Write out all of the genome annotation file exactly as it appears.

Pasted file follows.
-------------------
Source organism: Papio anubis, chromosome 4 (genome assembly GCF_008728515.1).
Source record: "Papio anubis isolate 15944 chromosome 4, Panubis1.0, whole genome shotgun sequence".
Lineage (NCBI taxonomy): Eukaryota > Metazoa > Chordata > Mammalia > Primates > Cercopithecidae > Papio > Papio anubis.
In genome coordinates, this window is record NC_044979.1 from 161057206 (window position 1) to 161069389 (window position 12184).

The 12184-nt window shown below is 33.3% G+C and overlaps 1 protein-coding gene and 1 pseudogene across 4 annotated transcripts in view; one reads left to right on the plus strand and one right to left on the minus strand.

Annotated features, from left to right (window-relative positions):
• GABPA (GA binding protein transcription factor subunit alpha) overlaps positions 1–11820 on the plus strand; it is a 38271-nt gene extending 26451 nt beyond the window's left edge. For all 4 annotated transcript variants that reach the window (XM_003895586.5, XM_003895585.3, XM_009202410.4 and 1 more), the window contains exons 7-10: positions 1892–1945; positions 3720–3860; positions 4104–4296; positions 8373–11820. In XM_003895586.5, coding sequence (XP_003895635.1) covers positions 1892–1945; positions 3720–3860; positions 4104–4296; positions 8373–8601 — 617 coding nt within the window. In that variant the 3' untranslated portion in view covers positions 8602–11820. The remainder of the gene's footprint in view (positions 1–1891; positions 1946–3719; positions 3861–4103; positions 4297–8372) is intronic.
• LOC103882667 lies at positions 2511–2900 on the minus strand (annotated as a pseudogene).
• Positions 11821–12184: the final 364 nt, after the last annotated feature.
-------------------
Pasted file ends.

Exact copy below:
Source organism: Papio anubis, chromosome 4 (genome assembly GCF_008728515.1).
Source record: "Papio anubis isolate 15944 chromosome 4, Panubis1.0, whole genome shotgun sequence".
Lineage (NCBI taxonomy): Eukaryota > Metazoa > Chordata > Mammalia > Primates > Cercopithecidae > Papio > Papio anubis.
In genome coordinates, this window is record NC_044979.1 from 161057206 (window position 1) to 161069389 (window position 12184).

The 12184-nt window shown below is 33.3% G+C and overlaps 1 protein-coding gene and 1 pseudogene across 4 annotated transcripts in view; one reads left to right on the plus strand and one right to left on the minus strand.

Annotated features, from left to right (window-relative positions):
• GABPA (GA binding protein transcription factor subunit alpha) overlaps positions 1–11820 on the plus strand; it is a 38271-nt gene extending 26451 nt beyond the window's left edge. For all 4 annotated transcript variants that reach the window (XM_003895586.5, XM_003895585.3, XM_009202410.4 and 1 more), the window contains exons 7-10: positions 1892–1945; positions 3720–3860; positions 4104–4296; positions 8373–11820. In XM_003895586.5, coding sequence (XP_003895635.1) covers positions 1892–1945; positions 3720–3860; positions 4104–4296; positions 8373–8601 — 617 coding nt within the window. In that variant the 3' untranslated portion in view covers positions 8602–11820. The remainder of the gene's footprint in view (positions 1–1891; positions 1946–3719; positions 3861–4103; positions 4297–8372) is intronic.
• LOC103882667 lies at positions 2511–2900 on the minus strand (annotated as a pseudogene).
• Positions 11821–12184: the final 364 nt, after the last annotated feature.